The Rev. Jesse Jackson, in the midst of Clinton's crisis, went to the White House to serve as a presidential "mentor." Jackson brought his visibly pregnant mistress, and both later posed for a group photograph in the Oval Office. When Jackson's scandal broke, he briefly closed shop. But he soon said, "The ground is no place for a champion. The ground is no place that I will wallow on." Back in business.
As to former President Richard Nixon, few have fallen from so high to so low so quickly. He went from the most powerful person on earth to a guy ACORN wouldn't hire. The only U.S. president to resign, Nixon did so just ahead of an impeachment posse, with a conviction in the Senate a near certainty. After leaving office, he got paid for an interview with David Frost, wrote a bunch of books and gave speeches on foreign policy. He sufficiently redeemed himself, to the point that by former President George W. Bush's second term, many Democrats thought Bush's "crimes" worthier of impeachment than those of Nixon.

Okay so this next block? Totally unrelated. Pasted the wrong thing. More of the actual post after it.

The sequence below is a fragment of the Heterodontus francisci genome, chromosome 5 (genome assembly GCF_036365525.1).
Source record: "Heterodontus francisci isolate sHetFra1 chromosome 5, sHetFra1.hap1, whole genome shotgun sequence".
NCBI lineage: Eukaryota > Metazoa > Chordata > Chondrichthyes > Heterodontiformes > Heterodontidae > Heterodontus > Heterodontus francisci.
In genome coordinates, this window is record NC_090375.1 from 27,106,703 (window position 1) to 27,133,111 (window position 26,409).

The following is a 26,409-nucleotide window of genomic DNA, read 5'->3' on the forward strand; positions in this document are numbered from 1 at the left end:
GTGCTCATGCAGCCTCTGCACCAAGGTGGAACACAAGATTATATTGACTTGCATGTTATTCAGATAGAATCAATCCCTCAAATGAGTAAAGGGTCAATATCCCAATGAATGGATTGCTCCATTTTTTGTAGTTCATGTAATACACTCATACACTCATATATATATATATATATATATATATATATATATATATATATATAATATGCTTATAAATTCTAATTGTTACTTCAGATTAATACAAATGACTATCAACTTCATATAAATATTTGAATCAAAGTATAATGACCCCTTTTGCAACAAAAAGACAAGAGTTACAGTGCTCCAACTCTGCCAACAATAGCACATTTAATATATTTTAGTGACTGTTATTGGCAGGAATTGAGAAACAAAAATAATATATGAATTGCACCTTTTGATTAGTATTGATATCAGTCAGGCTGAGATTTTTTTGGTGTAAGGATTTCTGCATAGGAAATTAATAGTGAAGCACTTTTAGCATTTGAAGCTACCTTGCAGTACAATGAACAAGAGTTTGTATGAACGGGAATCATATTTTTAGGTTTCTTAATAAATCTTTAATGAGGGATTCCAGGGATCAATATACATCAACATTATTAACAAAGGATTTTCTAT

As for Woods, he once had a favorable rating of nearly 85 percent. A recent poll still gave him a favorable rating of 60 percent. And Woods conceivably could even turn public opinion in his favor if he continues to excel on the golf course. "My, what an ability to focus!" etc.
There are many lessons here. There is the silliness of considering celebrities, about whom we really know very little, to be "role models." There is the envy, sometimes, of the lives of others when very little is as it seems.
Fortunate is the person who can look back at his or her life and say, "I would do it all again, the same way." My dad once said that to me. Most of us mortals have made mistakes, sometimes too many to count. Some mistakes have to do with career. Some have to do with money. Some have to do with other poor decisions and poor choices -- reconsidered, of course, with the benefit of hindsight.
But the ones that cause the most regret and the most pain have to do with the treatment of other people -- especially those who loved and trusted us. We finally discover the value and worth of what we once had and failed to appreciate. And now it's too late. Good luck, Mr. Woods.
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